The ultimate goal of this research is to provide a mechanistic understanding of surface fire behavior to increase managers’ ability to manipulate fire behavior during prescribed fire operations to meet ecological objectives in an effective, efficient, and safe manner on Department of Defense (DoD) lands. Ignition characteristics and vegetation heterogeneity are dominant controls over surface fire behavior and effects through their influence on: 1) local combustion characteristics; 2) ambient and fire-induced wind flow; and 3) heat transfer to vegetation. The research team will focus on characterizing spatially explicit and temporally resolved feedbacks among these factors using a novel combination of experimental and mechanistic modeling linked to fire effects through spatial analysis of heat transfer.
- Objective 1: Identify relationships between ignition characteristics and resulting spatially and temporally varying vegetative thermal environments (i.e., the magnitude and duration of heat flux) under a range of atmospheric conditions (local and plot scale) and fuel configurations.
- Objective 2: Provide a mechanistic explanation for the relationships observed in Objective 1, including description of cause and effect relationships, critical feedbacks, and sensitivity to ignition characteristics and environmental conditions (e.g., winds and fuel heterogeneity) using FIRETEC (short for the computation fluid dynamic coupled fire atmospheric model IGRAD/FIRETEC).
- Objective 3: Characterize dose-dependent fire effects of vegetative thermal environment on plant tissues and represent this characterization in a new modeling tool that predicts fire effects based on spatially explicit outputs of FIRETEC.
- Objective 4: Apply mechanistic insights and results from Objectives 1-3 above to test the spatially explicit fire behavior and fire effects predictions on operational scale prescribed fires representing actual management scenarios and additional fuel types.
The overall technical approach of this project includes four interrelated objectives. To meet these objectives, the research team proposes to utilize an iterative study design linking mechanistic modeling (FIRETEC) with multiscale empirical observations of prescribed burns to predict and test important sources of spatial variation in fire behavior. The research team will use spatial pattern recognition analysis to tailor field sampling, then incorporate field observations into hindcast models of burns. Future modeling and sampling design will be linked by this feedback to assess mechanisms responsible for variation in 3-dimensional energy transfer and subsequent fire effects throughout the project timeline. Iteratively applying and improving mechanistic predictions to experimental burns will allow the findings to extend beyond the conditions of the experiments, a critical limitation of current empirical approaches.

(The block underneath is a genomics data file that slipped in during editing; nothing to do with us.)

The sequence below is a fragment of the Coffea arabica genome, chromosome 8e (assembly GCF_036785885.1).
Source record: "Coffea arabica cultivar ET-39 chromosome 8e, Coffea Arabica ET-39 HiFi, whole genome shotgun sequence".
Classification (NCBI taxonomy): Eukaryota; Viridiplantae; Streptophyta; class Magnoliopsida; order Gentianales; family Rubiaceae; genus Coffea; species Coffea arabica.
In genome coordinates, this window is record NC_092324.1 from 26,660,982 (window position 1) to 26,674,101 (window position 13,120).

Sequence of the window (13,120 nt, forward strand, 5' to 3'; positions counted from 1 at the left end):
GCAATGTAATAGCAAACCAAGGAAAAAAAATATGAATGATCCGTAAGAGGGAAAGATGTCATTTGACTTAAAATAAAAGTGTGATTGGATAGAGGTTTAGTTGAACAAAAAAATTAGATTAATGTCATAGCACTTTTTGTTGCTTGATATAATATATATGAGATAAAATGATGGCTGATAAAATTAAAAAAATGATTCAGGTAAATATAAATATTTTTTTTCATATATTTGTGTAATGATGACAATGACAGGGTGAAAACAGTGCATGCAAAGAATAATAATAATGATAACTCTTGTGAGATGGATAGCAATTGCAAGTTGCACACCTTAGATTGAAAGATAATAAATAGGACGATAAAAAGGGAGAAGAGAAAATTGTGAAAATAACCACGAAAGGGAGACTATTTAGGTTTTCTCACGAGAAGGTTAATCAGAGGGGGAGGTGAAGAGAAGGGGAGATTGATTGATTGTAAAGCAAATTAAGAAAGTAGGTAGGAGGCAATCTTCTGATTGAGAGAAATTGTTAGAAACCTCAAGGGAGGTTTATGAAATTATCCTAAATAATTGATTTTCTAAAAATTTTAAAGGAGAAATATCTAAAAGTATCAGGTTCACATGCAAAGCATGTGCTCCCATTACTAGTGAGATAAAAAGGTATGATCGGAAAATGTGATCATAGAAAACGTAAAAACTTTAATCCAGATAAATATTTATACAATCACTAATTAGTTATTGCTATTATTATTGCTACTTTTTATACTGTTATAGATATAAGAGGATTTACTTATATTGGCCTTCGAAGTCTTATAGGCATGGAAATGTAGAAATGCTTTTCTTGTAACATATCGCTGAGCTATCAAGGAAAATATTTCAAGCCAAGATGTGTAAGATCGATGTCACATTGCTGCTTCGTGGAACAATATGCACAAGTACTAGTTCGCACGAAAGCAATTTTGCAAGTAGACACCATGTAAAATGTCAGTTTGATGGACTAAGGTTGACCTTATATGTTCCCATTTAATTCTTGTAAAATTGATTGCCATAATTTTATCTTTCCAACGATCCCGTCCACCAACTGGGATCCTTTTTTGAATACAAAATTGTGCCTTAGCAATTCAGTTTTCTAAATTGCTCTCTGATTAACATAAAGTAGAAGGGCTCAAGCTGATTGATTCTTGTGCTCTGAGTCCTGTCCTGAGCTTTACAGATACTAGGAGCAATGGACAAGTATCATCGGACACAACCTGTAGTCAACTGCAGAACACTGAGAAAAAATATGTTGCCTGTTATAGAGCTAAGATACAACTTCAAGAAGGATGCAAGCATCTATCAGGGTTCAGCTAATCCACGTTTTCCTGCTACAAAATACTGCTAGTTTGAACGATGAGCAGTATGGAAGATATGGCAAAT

The long-term goal is to develop spatially explicit management tools that mechanistically link vegetation structure, fuels, fire behavior and fire effects. The focus on surface fire interactions is critical to DoD science needs. This work is the next step along a continuum of research that the team has been systematically pursuing for over 10 years through funding from a variety of sources, including DOD projects (RC-2641, RC-2243). Ultimately, it is the expectation that the completion of this project will result in novel knowledge and tools that will enhance fire and fuel managers’ ability to develop effective, efficient, and safe fire management strategies for DoD lands.